When I was a baby, Dad built a wall in the dining room, thereby dividing it into two rooms. Alas! Another bedroom, coined as the 'front bedroom.' It served as a bedroom for brothers Bill, Tom, Joe, and others. At one time, Anne-Marie and I slept in the front bedroom in bunk beds. I slept on the bottom. I feared the top bunk would collapse and fall on me. Imagine living that nightmare daily!

I remember Dad mixing cement and quite cheerfully whistling away as he worked on the 'back bedroom.' Dad could carry a tune. He could sing and whistle a melodious tune like a bird. A friend of his assisted him in building my parents' Master bedroom.

Whenever a plumbing or electrical issue presented itself, first Dad looked into the problem, and tried to fix it. He was very adept and capable of crawling under the house, or getting his hands dirty in the bathroom. Dad also tiled, grouted and retiled the shower whenever it was needed. His work was perfectionistic. My father's work ethic carried over from his paid job as a letter carrier, to his handiwork at home. He demanded excellence and precision.

With a tall ladder, Dad climbed into the attic. I was forbidden to go there; for I am a girl, and my father did not feel that the dark, crawling space would be safe. My brothers climbed up the attic many times. The cupboards were opened, and they utilized them as rungs on a ladder. Curiosity did NOT get the best of me.

Dad built a practical toy for Mike and me. It was a large, beautiful, blue skateboard. It was wide and long. My younger brother Mike (#12) and I could fit on it together as kids.

We rode up the street. Nobody else had anything that replicated our skateboard! Many times, I laid stomach down, on the skateboard, feet up, skating down the street. 'Big Blue' was large enough to lie on, sit on, or sit and ride with Mike. Our skateboard was unique: big, blue and one of a kind!

In the 1960s and '70s, it really did rain heavily in San Diego. Since we had no automatic dryer, Dad made a clothesline and hung it in the dining room in order for the clothes to dry.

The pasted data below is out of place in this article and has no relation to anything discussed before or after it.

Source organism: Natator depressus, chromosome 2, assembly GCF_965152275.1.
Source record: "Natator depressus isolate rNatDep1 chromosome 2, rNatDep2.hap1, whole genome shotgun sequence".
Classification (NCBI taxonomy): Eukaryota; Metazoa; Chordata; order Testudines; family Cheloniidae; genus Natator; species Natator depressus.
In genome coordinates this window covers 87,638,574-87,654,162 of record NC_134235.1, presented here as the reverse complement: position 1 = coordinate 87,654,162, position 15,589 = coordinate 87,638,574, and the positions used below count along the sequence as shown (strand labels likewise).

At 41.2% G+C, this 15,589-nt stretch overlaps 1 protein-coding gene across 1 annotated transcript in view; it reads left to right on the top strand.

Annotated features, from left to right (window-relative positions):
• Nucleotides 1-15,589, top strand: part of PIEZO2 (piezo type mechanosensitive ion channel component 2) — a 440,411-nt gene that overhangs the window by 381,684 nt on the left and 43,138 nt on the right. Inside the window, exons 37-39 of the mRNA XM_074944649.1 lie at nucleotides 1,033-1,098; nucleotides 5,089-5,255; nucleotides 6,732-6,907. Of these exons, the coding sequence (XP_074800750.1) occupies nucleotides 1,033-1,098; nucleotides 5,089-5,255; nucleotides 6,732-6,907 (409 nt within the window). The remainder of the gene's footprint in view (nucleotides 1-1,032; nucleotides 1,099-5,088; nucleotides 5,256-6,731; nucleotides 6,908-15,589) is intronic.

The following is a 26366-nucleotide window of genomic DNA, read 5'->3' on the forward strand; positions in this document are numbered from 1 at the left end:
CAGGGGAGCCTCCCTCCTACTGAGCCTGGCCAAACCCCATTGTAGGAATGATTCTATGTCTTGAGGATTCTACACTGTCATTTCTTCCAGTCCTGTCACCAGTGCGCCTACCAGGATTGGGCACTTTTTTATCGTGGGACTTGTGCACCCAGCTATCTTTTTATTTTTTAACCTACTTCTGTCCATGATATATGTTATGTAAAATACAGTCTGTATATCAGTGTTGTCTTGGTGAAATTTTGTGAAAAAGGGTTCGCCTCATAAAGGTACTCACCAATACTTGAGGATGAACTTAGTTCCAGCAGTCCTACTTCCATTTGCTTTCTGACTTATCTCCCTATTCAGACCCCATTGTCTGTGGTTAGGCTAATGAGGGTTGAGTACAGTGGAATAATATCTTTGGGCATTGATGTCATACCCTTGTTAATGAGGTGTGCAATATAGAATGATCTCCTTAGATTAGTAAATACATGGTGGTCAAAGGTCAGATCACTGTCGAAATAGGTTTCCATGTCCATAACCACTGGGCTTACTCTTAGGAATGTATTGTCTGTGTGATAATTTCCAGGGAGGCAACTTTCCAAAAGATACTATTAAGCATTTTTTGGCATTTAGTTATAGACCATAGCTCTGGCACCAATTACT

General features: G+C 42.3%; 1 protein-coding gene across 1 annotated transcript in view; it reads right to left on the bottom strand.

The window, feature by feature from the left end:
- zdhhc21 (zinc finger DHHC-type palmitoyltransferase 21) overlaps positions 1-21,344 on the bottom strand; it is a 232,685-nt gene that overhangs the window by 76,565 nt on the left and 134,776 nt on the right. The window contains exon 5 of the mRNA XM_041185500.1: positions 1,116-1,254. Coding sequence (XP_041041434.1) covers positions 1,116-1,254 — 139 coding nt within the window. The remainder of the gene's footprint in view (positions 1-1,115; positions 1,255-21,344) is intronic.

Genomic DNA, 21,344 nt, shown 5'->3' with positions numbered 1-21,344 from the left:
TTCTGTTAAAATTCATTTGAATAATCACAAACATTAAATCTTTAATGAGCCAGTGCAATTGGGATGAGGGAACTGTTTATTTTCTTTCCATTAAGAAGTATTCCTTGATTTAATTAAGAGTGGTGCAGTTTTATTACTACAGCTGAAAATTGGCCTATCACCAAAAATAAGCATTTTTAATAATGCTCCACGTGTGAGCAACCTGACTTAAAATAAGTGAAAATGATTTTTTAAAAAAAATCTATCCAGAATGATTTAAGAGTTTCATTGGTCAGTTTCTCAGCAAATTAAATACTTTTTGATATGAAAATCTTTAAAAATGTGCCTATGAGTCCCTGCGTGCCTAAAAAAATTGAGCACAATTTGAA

Another constructive thing that my father made for the family, I mean, his sons: a barbell. He used a bar and two large coffee cans. The cans were filled with cement, and each end of the pole or bar stuck in the cement can. Once cemented and dried, the barbell was hung on a stand, above a bench. I wanted to lie down and feel the weight!

"You can't lift it, you're a girl!" Tom uttered. That was a resounding theme. Yes, I was proud to be a girl. "One day," I thought, "I will show you how strong I can be!"

Years later, as a Recreation Leader, I led a Lift-a-thon. At twenty-one, I lifted more weight than boys in junior high. I was also a PE major at SDSU, and had exercised several hours each day.

At the age of sixteen, the great wall of the dining room/ bedroom came down. As Danya and I stood leaning on the wooden frame, smiling, pictures were taken. In the 1950s, when the wall was put up, we had 13 people living in the house. For two days, fourteen people lived in the house. When Mom came home with my one and only younger sibling (Mike), Bob married Sheila and (naturally) moved out. In the 1970s, there was no need for a 'front bedroom' anymore. By the time I was sixteen years old, we had 7 people living at home. Imagine that ... In just sixteen years, the living occupancy reduced in half: from fourteen to seven. My father had the craftsmanship to adjust and fix the house as best he could (like an accordion), to accompany the size of the family.

Dancing on My Brother's Feet

I have fond memories of my brother Bill; fifteen years my senior. Once, when I was a little girl, a giggle blurted out as I jumped (barefoot) onto Bill's brown loafer shoes.

"Ouch!" Bill exclaimed and he grabbed both my hands and began to dance. He swayed me on one side and then the next. The pulse of the music was beating in our hearts and filled the room with laughter. I beamed into Bill's eyes. He was smiling ear to ear, looking down at me. Oh, how I love Bill and those precious moments! We held hands, as we stepped side to side.

There is a First grade Reader with a story that depicts a young cub standing on his daddy's feet, and Dancing with Papa. Each time I've read that story to my students, I'm reminded of my fun 'dancing' time with Bill. I immediately make the text to self connection, as I share the tidbit of my past with the students. I am fortunate that I have such sweet memories.

'Bill ... Wake Up!'